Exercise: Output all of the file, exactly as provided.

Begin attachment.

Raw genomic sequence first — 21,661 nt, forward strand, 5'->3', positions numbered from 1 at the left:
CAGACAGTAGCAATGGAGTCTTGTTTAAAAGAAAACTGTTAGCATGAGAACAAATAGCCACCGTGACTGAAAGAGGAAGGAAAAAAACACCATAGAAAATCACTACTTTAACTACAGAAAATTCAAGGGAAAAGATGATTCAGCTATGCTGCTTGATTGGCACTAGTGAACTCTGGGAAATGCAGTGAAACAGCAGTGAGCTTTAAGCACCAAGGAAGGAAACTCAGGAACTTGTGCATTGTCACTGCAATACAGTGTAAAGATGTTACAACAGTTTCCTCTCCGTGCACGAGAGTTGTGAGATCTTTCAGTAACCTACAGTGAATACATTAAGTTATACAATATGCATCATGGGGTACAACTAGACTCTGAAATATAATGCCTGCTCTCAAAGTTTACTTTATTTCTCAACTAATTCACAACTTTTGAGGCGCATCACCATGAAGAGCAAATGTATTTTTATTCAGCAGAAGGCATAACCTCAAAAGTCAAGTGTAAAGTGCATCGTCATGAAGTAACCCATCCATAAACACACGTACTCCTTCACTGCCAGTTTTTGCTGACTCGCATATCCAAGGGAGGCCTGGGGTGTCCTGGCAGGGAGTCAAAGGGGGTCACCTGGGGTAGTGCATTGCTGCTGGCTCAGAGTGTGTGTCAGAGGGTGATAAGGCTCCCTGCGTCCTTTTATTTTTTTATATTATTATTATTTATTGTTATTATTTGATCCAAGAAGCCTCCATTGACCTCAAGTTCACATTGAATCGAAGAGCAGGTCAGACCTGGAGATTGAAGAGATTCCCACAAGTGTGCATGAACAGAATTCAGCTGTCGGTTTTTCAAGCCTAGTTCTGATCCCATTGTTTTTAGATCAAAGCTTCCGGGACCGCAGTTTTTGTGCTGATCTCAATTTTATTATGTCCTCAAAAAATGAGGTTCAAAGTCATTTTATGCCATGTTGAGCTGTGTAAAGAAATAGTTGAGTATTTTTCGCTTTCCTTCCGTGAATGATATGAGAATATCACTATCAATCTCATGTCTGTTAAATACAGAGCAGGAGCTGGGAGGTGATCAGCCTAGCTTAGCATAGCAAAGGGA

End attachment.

Raw genomic sequence first — 21,661 nt, forward strand, 5'->3', positions numbered from 1 at the left:
CAGACAGTAGCAATGGAGTCTTGTTTAAAAGAAAACTGTTAGCATGAGAACAAATAGCCACCGTGACTGAAAGAGGAAGGAAAAAAACACCATAGAAAATCACTACTTTAACTACAGAAAATTCAAGGGAAAAGATGATTCAGCTATGCTGCTTGATTGGCACTAGTGAACTCTGGGAAATGCAGTGAAACAGCAGTGAGCTTTAAGCACCAAGGAAGGAAACTCAGGAACTTGTGCATTGTCACTGCAATACAGTGTAAAGATGTTACAACAGTTTCCTCTCCGTGCACGAGAGTTGTGAGATCTTTCAGTAACCTACAGTGAATACATTAAGTTATACAATATGCATCATGGGGTACAACTAGACTCTGAAATATAATGCCTGCTCTCAAAGTTTACTTTATTTCTCAACTAATTCACAACTTTTGAGGCGCATCACCATGAAGAGCAAATGTATTTTTATTCAGCAGAAGGCATAACCTCAAAAGTCAAGTGTAAAGTGCATCGTCATGAAGTAACCCATCCATAAACACACGTACTCCTTCACTGCCAGTTTTTGCTGACTCGCATATCCAAGGGAGGCCTGGGGTGTCCTGGCAGGGAGTCAAAGGGGGTCACCTGGGGTAGTGCATTGCTGCTGGCTCAGAGTGTGTGTCAGAGGGTGATAAGGCTCCCTGCGTCCTTTTATTTTTTTATATTATTATTATTTATTGTTATTATTTGATCCAAGAAGCCTCCATTGACCTCAAGTTCACATTGAATCGAAGAGCAGGTCAGACCTGGAGATTGAAGAGATTCCCACAAGTGTGCATGAACAGAATTCAGCTGTCGGTTTTTCAAGCCTAGTTCTGATCCCATTGTTTTTAGATCAAAGCTTCCGGGACCGCAGTTTTTGTGCTGATCTCAATTTTATTATGTCCTCAAAAAATGAGGTTCAAAGTCATTTTATGCCATGTTGAGCTGTGTAAAGAAATAGTTGAGTATTTTTCGCTTTCCTTCCGTGAATGATATGAGAATATCACTATCAATCTCATGTCTGTTAAATACAGAGCAGGAGCTGGGAGGTGATCAGCCTAGCTTAGCATAGCAAAGGGA